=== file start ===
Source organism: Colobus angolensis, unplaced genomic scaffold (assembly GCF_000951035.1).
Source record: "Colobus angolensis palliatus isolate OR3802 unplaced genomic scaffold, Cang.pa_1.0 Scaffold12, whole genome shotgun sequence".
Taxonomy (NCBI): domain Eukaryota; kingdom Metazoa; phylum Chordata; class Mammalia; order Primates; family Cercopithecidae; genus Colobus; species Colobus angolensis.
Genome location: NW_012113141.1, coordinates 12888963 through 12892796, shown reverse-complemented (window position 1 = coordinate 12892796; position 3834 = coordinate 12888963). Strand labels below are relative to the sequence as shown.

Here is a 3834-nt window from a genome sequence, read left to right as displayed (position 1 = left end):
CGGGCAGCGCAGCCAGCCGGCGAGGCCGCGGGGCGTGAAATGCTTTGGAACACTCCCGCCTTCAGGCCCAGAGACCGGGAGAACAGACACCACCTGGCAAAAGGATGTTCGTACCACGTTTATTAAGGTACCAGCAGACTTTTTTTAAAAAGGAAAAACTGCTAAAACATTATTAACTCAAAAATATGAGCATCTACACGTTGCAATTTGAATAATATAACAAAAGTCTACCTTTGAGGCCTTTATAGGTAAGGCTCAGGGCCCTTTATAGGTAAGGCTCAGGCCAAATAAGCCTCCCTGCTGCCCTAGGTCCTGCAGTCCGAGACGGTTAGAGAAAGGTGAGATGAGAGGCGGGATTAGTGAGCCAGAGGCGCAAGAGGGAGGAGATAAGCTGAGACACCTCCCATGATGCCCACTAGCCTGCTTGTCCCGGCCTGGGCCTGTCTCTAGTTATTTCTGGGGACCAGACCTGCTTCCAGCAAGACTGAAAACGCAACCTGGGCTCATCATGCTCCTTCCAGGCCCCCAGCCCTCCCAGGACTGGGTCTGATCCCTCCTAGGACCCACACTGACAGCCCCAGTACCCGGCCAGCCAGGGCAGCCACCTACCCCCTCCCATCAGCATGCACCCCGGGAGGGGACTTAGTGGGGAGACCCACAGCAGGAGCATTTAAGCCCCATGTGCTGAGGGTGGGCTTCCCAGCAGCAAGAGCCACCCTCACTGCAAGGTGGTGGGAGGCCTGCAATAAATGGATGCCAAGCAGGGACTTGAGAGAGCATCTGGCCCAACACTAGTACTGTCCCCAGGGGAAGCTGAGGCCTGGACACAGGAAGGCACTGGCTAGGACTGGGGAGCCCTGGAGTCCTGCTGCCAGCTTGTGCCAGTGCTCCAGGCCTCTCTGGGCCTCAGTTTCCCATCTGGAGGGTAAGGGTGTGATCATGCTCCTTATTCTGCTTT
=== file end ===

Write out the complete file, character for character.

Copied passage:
Source organism: Colobus angolensis, unplaced genomic scaffold (assembly GCF_000951035.1).
Source record: "Colobus angolensis palliatus isolate OR3802 unplaced genomic scaffold, Cang.pa_1.0 Scaffold12, whole genome shotgun sequence".
Taxonomy (NCBI): domain Eukaryota; kingdom Metazoa; phylum Chordata; class Mammalia; order Primates; family Cercopithecidae; genus Colobus; species Colobus angolensis.
Genome location: NW_012113141.1, coordinates 12888963 through 12892796, shown reverse-complemented (window position 1 = coordinate 12892796; position 3834 = coordinate 12888963). Strand labels below are relative to the sequence as shown.

Here is a 3834-nt window from a genome sequence, read left to right as displayed (position 1 = left end):
CGGGCAGCGCAGCCAGCCGGCGAGGCCGCGGGGCGTGAAATGCTTTGGAACACTCCCGCCTTCAGGCCCAGAGACCGGGAGAACAGACACCACCTGGCAAAAGGATGTTCGTACCACGTTTATTAAGGTACCAGCAGACTTTTTTTAAAAAGGAAAAACTGCTAAAACATTATTAACTCAAAAATATGAGCATCTACACGTTGCAATTTGAATAATATAACAAAAGTCTACCTTTGAGGCCTTTATAGGTAAGGCTCAGGGCCCTTTATAGGTAAGGCTCAGGCCAAATAAGCCTCCCTGCTGCCCTAGGTCCTGCAGTCCGAGACGGTTAGAGAAAGGTGAGATGAGAGGCGGGATTAGTGAGCCAGAGGCGCAAGAGGGAGGAGATAAGCTGAGACACCTCCCATGATGCCCACTAGCCTGCTTGTCCCGGCCTGGGCCTGTCTCTAGTTATTTCTGGGGACCAGACCTGCTTCCAGCAAGACTGAAAACGCAACCTGGGCTCATCATGCTCCTTCCAGGCCCCCAGCCCTCCCAGGACTGGGTCTGATCCCTCCTAGGACCCACACTGACAGCCCCAGTACCCGGCCAGCCAGGGCAGCCACCTACCCCCTCCCATCAGCATGCACCCCGGGAGGGGACTTAGTGGGGAGACCCACAGCAGGAGCATTTAAGCCCCATGTGCTGAGGGTGGGCTTCCCAGCAGCAAGAGCCACCCTCACTGCAAGGTGGTGGGAGGCCTGCAATAAATGGATGCCAAGCAGGGACTTGAGAGAGCATCTGGCCCAACACTAGTACTGTCCCCAGGGGAAGCTGAGGCCTGGACACAGGAAGGCACTGGCTAGGACTGGGGAGCCCTGGAGTCCTGCTGCCAGCTTGTGCCAGTGCTCCAGGCCTCTCTGGGCCTCAGTTTCCCATCTGGAGGGTAAGGGTGTGATCATGCTCCTTATTCTGCTTT